The remainder of this Note proceeds as follows. Part I covers the background of Sixth Amendment doctrine and postconviction relief leading up to Shinn. Part II, proceeding in three distinct steps, explains why the lack of access to a forum to litigate trial IAC claims with the assistance of counsel violates the Constitution. First, Part II.A reasons that the Sixth Amendment and procedural due process under the Fourteenth Amendment afford criminal defendants the right to challenge the efficacy of their counsel in at least one forum. Second, Part II.B explains that the constitutional remedy must include the opportunity to present evidence in support of the claim. Third, Part II.C argues that while a state may reasonably defer a defendant's right to challenge the efficacy of their counsel to the state's postconviction review process, it cannot do so without affording them effective counsel in that proceeding. The right to counsel encompasses the right to have that counsel raise legal defenses--including IAC. (27) If all three steps are correct, Arizona's procedural rule--and similar procedural rules in other states--are currently unconstitutional and require additional state procedures to remedy the violation. Finally, Part III considers the implications of the "unconstitutional situation" created by the combinations of the Supreme Court's statutory interpretation of 28 U.S.C. [section] 2254(e) in Shinn and Arizona's procedural rule.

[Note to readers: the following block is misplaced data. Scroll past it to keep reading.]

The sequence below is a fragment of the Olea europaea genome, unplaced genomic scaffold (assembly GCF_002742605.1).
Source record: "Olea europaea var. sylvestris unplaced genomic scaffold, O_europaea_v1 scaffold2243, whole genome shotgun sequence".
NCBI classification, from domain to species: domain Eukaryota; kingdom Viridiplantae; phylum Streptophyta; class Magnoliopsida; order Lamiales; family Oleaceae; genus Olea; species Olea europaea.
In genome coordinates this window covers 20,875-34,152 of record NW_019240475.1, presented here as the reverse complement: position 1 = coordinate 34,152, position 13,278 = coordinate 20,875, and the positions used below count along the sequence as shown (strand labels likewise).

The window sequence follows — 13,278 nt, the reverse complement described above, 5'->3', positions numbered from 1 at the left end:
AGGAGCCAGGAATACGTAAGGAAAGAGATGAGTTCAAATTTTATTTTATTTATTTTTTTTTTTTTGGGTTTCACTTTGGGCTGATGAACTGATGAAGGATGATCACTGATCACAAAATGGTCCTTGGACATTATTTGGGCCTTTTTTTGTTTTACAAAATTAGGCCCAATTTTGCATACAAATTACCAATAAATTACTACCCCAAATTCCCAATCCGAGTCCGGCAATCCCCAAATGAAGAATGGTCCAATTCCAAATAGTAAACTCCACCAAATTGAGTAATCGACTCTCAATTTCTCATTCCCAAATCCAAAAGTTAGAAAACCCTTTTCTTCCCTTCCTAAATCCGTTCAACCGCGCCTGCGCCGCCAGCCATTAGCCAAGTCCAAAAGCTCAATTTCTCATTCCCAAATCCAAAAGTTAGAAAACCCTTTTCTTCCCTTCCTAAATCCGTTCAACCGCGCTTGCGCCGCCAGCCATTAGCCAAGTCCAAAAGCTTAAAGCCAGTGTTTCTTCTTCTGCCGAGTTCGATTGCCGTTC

The existing literature is replete with arguments in favor of a postconviction constitutional right to counsel. (28) At least one scholar argues that access to postconviction counsel is a moral imperative. (29) Others contend the Constitution enshrines the right in a variety of provisions, including the Due Process Clause, Equal Protection Clause, Suspension Clause, and Eighth Amendment. (30) These arguments, however, often directly contravene existing Supreme Court precedent, and there is no indication the Court is interested in changing course to recognize a broad postconviction right to counsel. The Court stated in Pennsylvania v. Finley: "We have never held that prisoners have a constitutional right to counsel when mounting collateral attacks upon their convictions, and we decline to so hold today." (31) The lower courts have uniformly interpreted Finley to reject a blanket constitutional right to postconviction counsel. (32) Thus, whatever the merits of a constitutional right to postconviction counsel in all cases, it is simply unsupported by current law.

Other scholars put forth a narrower argument--closer to the one advanced here--that a constitutional right to counsel in postconviction proceedings exists when it is the first forum in which a...